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United States Department of Agriculture

Agricultural Research Service

Research Project: DEVELOPMENT OF AN INTEGRATED RISK MODEL FOR FOODBORNE ZOONOTIC PARASITES IN SWINE Title: Characterization of Toxoplasma Gondii Isolates from Cats from Colombia, South America

Authors
item Dubey, Jitender
item Su, C - U TENNESSEE KNOXVILLE
item Vecino, Jesus A - COLOMBIA, SOUTH AMERICA
item Sundar, N - USDA,ARS,ANRI,APDL
item Gomez, Jorge - COLOMBIA, SOUTH AMERICA
item Lora, Fabiana - COLOMBIA, SOUTH AMERICA
item Jimenez, Jorge - COLOMBIA, SOUTH AMERICA
item Kwok, Oliver
item Shen, Samuel
item Zhang, X - U TENNESSEE, KNOXVILLE
item Nieto, Albaro - COLOMBIA, SOUTH AMERICA

Submitted to: Veterinary Parasitology
Publication Type: Peer Reviewed Journal
Publication Acceptance Date: February 28, 2006
Publication Date: August 1, 2006
Citation: Dubey, J.P., Su, C., Vecino, J.C., Sundar, N., Gomez, J.E., Lora, F., Jimenez, J., Kwok, O.C., Shen, S.K., Zhang, X., Nieto, A. 2006. Characterization of Toxoplasma gondii isolates from cats from Colombia, South America. Veterinary Parasitology. 141:42-47.

Interpretive Summary: Toxoplasma gondii is a single-celled parasite of all warm-blooded hosts worldwide. It causes mental retardation and loss of vision in children, and abortion in livestock. Cats are the main reservoir of T. gondii because they are the only hosts that can excrete the resistant stage (oocyst) of the parasite in the feces. Humans become infected by eating undercooked meat from infected animals and food and water contaminated with oocysts.Toxoplasmosis causes mortality in many species of animals in the zoos, especially primates. Scientists at the Beltsville Agricultural Research Center and a university in Colombia, South America report the first genetic characterization of Toxoplasma from cats from Colombia. The results will be of interest to biologists, parasitologists, and veterinarians.

Technical Abstract: Cats are important in the epidemiology of Toxoplasma gondii infection because they are the only hosts that can excrete the environmentally-resistant oocysts. In the present study, prevalence of T. gondii was determined in serum, feces, and tissues 170 unwanted cats from Colombia, South America. Antibodies to T. gondii were assayed by the modified agglutination test and found in 77 of 170 ( 45.2 %) cats with titers of < 1:5 in 93, 1: 5 in eight,1:10 in 17, 1:20 in 10, 1:40 in seven, 1:80 in four, 1:160 in eight, 1:320 in six, and 1:640 or higher in 17 cats. T. gondii oocysts were not found in feces of any cat as ascertained by bioassay in mice. Tissues (brain, heart, tongue) of 116 cats were bioassayed in mice or cats. T. gondii was isolated from tissues of 15 of the 42 cats with titers of 1:40 or higher and not from any of the 90 cats titers of 1:20 or lower. Of the 29 cats whose tissues were bioassayed individually, T. gondii was isolated from the tongues of nine, hearts of eight, and brains of five. Mice inoculated with tissues of 12 of 15 infected cats died of toxoplasmosis; with nine T. gondii isolates all infected mice died. Overall, 65 of 92 (70%) of T. gondii–infected mice died of toxoplasmosis. Genotyping of these 14 isolates using polymorphisms at the loci SAG1, SAG2, SAG3, BTUB and GRA6 revealed 5 genotypes. Two isolates had type I alleles and 1 isolate had type II alleles at all loci. The rest 11 isolates contained the combination of type I and III alleles and were divided into three genotypes.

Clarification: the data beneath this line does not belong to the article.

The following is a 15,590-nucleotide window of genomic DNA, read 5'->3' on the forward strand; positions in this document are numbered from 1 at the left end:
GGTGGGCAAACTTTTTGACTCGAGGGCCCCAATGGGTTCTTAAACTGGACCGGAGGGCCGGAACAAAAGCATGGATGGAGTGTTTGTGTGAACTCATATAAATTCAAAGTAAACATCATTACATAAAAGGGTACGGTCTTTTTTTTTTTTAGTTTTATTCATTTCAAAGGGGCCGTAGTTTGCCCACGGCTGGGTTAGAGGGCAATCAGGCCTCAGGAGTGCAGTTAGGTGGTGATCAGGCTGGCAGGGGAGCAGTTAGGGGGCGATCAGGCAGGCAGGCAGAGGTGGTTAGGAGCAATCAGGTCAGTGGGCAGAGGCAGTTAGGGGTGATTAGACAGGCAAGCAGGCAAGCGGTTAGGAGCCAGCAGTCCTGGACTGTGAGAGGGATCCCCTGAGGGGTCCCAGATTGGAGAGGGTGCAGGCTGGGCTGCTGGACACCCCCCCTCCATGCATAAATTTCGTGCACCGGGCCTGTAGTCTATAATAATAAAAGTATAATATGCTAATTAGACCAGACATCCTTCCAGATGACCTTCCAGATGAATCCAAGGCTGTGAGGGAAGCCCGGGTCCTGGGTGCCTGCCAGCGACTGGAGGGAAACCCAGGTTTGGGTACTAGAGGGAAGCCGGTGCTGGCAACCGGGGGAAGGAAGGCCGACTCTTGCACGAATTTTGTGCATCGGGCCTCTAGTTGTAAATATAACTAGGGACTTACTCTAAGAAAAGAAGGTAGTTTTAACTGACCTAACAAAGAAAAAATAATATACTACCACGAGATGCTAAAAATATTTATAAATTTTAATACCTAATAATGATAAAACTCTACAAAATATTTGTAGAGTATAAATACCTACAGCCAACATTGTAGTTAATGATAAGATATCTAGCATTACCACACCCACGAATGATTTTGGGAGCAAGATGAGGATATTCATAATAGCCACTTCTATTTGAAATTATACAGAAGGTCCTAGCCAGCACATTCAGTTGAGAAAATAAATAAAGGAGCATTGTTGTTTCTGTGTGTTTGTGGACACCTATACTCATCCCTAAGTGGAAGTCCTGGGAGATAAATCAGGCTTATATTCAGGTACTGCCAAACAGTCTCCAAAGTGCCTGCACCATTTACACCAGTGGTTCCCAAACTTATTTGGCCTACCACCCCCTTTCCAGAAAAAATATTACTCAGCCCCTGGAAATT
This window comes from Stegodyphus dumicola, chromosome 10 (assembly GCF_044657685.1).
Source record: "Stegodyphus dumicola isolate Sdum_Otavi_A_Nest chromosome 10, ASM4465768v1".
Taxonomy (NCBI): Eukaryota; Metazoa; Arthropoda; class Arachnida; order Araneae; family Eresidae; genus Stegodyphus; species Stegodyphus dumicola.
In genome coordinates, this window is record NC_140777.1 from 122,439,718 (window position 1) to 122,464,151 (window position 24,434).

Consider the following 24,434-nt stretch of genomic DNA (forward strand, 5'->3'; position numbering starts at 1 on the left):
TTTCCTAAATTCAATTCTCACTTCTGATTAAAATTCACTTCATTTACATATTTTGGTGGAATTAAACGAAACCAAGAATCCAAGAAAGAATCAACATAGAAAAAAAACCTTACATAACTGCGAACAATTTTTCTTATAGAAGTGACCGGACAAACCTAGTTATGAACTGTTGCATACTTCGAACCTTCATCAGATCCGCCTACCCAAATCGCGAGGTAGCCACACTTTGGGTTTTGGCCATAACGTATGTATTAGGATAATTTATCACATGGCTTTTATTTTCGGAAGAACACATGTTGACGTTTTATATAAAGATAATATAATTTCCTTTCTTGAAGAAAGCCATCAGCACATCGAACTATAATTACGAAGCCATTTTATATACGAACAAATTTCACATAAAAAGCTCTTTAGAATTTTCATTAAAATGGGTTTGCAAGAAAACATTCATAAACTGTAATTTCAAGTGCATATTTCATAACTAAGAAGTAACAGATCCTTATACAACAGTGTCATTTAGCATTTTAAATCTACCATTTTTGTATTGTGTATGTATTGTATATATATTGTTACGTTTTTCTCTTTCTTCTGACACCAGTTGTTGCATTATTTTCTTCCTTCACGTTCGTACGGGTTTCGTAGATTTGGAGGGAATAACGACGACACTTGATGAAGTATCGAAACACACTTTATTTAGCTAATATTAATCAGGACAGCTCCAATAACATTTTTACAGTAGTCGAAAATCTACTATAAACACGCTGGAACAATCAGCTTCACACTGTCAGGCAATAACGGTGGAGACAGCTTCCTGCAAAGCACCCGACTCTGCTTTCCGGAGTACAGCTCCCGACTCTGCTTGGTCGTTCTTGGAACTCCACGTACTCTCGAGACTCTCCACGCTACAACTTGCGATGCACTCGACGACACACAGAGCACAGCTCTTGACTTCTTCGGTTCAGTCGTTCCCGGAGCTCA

Last Modified: 4/25/2014
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